New TV and radio commercials will try to build an emotional trust for the brand, said Kelly O'Neill, advertising manager of GM's Service Parts Operations.
The ads, from D'Arcy Masius Benton & Bowles, Troy, Mich., tout dealers' care of customers and consumers' control of the experience.
This is the first new advertising for Goodwrench in two years, and breaks June 21.
FEAR OF CAR REPAIRS
Consumer research revealed car owners fear taking their cars in for service, Ms. O'Neill said.
"That's true across the whole category -- not just dealers but also national [repair] chains and local garages," she said.
In April, J.D. Power & Associates said its research shows consumers who take their vehicles to non-dealer service shops have greater satisfaction levels than those who go to dealerships. Power said many dealers give marginal service during the warranty period.
GM also will launch its first national service pricing in September with TV and radio ads, she said. Those ads, also from DMB&B, will complement the Goodwrench campaign.
GM will advertise an oil change and lube for $19.99 or less; tire rotation and balance for $29.99 or less; and replacement of front or rear brake pads or shoes for $99.99 or less.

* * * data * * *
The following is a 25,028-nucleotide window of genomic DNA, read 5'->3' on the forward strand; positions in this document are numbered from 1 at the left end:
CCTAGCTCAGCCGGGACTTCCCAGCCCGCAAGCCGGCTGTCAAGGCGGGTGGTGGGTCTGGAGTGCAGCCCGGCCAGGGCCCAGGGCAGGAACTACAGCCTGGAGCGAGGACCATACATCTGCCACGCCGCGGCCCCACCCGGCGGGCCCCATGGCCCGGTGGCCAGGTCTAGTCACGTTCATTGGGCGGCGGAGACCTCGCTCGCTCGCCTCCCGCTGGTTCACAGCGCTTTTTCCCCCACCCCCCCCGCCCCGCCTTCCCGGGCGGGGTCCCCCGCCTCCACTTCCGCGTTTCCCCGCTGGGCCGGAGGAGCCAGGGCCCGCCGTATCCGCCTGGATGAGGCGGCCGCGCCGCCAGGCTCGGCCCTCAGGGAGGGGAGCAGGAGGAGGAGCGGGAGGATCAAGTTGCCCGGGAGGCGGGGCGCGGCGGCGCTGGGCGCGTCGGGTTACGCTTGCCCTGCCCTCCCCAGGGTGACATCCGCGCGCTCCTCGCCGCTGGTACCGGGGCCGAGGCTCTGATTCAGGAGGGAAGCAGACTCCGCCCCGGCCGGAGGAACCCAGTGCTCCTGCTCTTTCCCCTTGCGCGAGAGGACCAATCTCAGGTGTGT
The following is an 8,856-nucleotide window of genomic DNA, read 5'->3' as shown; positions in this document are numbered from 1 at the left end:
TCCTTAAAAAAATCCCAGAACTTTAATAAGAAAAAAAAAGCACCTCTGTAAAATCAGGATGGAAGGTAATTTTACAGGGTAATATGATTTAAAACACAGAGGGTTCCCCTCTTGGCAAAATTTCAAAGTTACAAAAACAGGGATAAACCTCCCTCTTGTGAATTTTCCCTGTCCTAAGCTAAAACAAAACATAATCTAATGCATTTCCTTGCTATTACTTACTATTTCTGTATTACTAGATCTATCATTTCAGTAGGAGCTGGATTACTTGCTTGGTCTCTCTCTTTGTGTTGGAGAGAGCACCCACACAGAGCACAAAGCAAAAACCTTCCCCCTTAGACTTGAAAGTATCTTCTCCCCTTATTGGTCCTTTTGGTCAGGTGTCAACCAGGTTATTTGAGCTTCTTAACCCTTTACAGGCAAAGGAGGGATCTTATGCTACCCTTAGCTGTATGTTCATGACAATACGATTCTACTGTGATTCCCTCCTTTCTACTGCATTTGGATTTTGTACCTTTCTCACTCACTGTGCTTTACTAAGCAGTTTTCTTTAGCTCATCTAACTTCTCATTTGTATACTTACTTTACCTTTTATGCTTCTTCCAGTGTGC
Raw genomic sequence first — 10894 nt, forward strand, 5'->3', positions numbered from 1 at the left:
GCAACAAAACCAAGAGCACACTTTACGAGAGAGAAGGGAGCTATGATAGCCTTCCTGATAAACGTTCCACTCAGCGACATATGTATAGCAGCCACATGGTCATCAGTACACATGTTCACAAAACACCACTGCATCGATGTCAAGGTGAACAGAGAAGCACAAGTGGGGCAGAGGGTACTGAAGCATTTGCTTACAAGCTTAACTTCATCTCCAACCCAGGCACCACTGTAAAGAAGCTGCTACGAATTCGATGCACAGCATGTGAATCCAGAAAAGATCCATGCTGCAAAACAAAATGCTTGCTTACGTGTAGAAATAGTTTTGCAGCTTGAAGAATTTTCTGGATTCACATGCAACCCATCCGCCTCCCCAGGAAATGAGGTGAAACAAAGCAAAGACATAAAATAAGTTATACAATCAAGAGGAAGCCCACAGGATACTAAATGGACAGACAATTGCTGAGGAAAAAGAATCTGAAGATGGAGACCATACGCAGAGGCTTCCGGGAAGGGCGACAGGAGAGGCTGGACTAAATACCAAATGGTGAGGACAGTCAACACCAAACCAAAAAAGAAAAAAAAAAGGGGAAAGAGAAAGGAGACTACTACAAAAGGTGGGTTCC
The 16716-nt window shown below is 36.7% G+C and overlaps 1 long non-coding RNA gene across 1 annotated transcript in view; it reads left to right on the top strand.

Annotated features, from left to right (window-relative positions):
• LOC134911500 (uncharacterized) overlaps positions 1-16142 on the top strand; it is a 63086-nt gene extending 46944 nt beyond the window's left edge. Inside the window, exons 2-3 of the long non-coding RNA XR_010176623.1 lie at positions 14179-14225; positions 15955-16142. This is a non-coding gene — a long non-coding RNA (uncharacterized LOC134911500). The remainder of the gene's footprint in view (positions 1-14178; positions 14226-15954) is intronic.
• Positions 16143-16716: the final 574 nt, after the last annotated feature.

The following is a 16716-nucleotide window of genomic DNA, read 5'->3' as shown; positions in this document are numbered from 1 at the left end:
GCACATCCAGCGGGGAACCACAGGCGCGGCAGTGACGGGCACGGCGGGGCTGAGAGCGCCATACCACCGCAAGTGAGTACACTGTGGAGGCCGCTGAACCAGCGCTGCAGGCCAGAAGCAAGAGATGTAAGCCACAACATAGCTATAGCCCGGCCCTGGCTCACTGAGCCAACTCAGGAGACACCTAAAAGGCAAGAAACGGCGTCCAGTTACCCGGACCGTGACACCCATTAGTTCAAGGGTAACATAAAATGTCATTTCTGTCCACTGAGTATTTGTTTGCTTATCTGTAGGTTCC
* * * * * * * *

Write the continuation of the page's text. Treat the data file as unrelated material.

Participating GM dealers will market the prices locally via direct mail and newspaper ads.
GM now has 2,553 participating Service Plus dealerships, with 2,628 additional dealerships in the process of enrollment. GM had 8,118 dealerships as of Jan. 1.
WHAT DEALERS MUST PROVIDE
Dealerships enrolled in Service Plus must honor lifetime service warranties, provide courtesy transportation, post pricing, offer every new owner a free oil change and conduct owner clinics every 90 days to teach vehicle maintenance.
GM launched Service Plus in 1997 with ads that were less emotional than the new creative, focusing on tangible offers such as lifetime service guarantees and quality parts.
GM spent nearly $38 million on Goodwrench ads last year, according to Competitive Media Reporting.